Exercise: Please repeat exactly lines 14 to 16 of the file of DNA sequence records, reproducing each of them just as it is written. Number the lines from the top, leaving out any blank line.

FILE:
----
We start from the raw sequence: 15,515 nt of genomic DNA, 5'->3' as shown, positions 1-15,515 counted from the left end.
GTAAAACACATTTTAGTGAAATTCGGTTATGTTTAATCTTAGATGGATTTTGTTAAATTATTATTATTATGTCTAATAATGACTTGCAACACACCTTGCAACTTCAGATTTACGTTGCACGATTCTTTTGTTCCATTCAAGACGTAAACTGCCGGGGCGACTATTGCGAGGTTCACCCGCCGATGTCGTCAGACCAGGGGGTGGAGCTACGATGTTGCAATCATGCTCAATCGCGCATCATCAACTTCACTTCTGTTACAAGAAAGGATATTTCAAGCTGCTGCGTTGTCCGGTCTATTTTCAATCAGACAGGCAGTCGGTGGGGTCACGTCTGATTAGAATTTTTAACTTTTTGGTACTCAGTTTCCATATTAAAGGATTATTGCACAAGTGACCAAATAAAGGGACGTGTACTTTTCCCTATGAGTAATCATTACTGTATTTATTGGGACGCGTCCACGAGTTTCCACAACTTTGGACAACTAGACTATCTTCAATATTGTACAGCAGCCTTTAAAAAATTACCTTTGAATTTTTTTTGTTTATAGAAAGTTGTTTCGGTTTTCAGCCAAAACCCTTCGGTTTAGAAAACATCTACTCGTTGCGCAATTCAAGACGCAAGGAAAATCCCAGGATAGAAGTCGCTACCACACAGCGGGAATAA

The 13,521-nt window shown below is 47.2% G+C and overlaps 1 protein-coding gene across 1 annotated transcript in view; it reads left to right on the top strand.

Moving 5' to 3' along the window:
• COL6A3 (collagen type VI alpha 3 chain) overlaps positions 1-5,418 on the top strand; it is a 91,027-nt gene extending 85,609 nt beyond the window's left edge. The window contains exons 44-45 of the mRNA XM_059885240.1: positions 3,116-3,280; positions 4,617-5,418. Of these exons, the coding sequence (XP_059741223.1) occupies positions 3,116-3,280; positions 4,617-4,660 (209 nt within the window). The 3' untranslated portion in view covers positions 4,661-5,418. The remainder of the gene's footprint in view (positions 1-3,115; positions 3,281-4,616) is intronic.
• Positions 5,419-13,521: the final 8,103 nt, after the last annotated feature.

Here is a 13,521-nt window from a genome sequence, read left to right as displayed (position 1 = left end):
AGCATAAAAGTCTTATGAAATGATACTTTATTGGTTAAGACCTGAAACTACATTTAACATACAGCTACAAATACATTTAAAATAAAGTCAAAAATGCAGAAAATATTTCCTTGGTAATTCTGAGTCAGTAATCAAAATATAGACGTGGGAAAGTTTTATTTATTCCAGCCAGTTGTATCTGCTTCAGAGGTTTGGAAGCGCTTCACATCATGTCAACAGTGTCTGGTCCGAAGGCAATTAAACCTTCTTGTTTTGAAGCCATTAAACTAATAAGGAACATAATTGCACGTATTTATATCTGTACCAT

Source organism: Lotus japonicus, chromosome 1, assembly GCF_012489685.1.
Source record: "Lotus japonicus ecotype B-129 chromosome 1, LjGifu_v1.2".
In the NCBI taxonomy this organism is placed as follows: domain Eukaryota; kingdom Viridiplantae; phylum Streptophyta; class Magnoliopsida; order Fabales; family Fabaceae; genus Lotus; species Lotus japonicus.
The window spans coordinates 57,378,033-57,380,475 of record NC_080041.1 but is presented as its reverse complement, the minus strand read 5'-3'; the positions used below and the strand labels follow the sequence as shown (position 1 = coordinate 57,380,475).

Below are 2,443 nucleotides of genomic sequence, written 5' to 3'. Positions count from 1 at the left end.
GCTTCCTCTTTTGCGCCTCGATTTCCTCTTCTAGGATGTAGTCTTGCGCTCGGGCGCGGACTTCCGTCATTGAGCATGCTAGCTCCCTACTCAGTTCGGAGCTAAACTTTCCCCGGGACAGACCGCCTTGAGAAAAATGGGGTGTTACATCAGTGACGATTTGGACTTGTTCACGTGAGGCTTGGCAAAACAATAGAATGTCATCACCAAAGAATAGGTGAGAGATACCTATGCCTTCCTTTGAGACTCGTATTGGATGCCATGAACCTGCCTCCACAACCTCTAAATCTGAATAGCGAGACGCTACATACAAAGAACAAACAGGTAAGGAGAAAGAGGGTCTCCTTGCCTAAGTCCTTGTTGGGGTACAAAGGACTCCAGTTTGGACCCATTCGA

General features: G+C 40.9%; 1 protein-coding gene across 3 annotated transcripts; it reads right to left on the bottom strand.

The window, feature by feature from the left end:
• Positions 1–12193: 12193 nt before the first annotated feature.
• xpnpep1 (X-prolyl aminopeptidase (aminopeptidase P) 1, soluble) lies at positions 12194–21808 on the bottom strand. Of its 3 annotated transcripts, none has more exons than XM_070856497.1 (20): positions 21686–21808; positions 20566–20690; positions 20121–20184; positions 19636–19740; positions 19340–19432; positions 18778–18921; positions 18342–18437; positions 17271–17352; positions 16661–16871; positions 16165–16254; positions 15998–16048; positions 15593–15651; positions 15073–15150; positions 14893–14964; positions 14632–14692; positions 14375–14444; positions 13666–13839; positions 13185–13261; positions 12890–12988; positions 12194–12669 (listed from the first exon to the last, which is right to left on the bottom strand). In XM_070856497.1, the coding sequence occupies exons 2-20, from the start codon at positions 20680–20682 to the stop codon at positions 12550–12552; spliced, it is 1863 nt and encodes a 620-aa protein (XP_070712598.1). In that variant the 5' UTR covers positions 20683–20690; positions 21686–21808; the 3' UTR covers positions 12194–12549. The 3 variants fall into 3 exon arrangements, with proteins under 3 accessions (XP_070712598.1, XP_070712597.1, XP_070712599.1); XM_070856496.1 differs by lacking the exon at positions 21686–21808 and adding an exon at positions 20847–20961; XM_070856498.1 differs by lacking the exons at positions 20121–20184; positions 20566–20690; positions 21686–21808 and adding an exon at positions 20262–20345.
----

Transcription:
GCTTCCTCTTTTGCGCCTCGATTTCCTCTTCTAGGATGTAGTCTTGCGCTCGGGCGCGGACTTCCGTCATTGAGCATGCTAGCTCCCTACTCAGTTCGGAGCTAAACTTTCCCCGGGACAGACCGCCTTGAGAAAAATGGGGTGTTACATCAGTGACGATTTGGACTTGTTCACGTGAGGCTTGGCAAAACAATAGAATGTCATCACCAAAGAATAGGTGAGAGATACCTATGCCTTCCTTTGAGACTCGTATTGGATGCCATGAACCTGCCTCCACAACCTCTAAATCTGAATAGCGAGACGCTACATACAAAGAACAAACAGGTAAGGAGAAAGAGGGTCTCCTTGCCTAAGTCCTTGTTGGGGTACAAAGGACTCCAGTTTGGACCCATTCGA

General features: G+C 40.9%; 1 protein-coding gene across 3 annotated transcripts; it reads right to left on the bottom strand.

The window, feature by feature from the left end: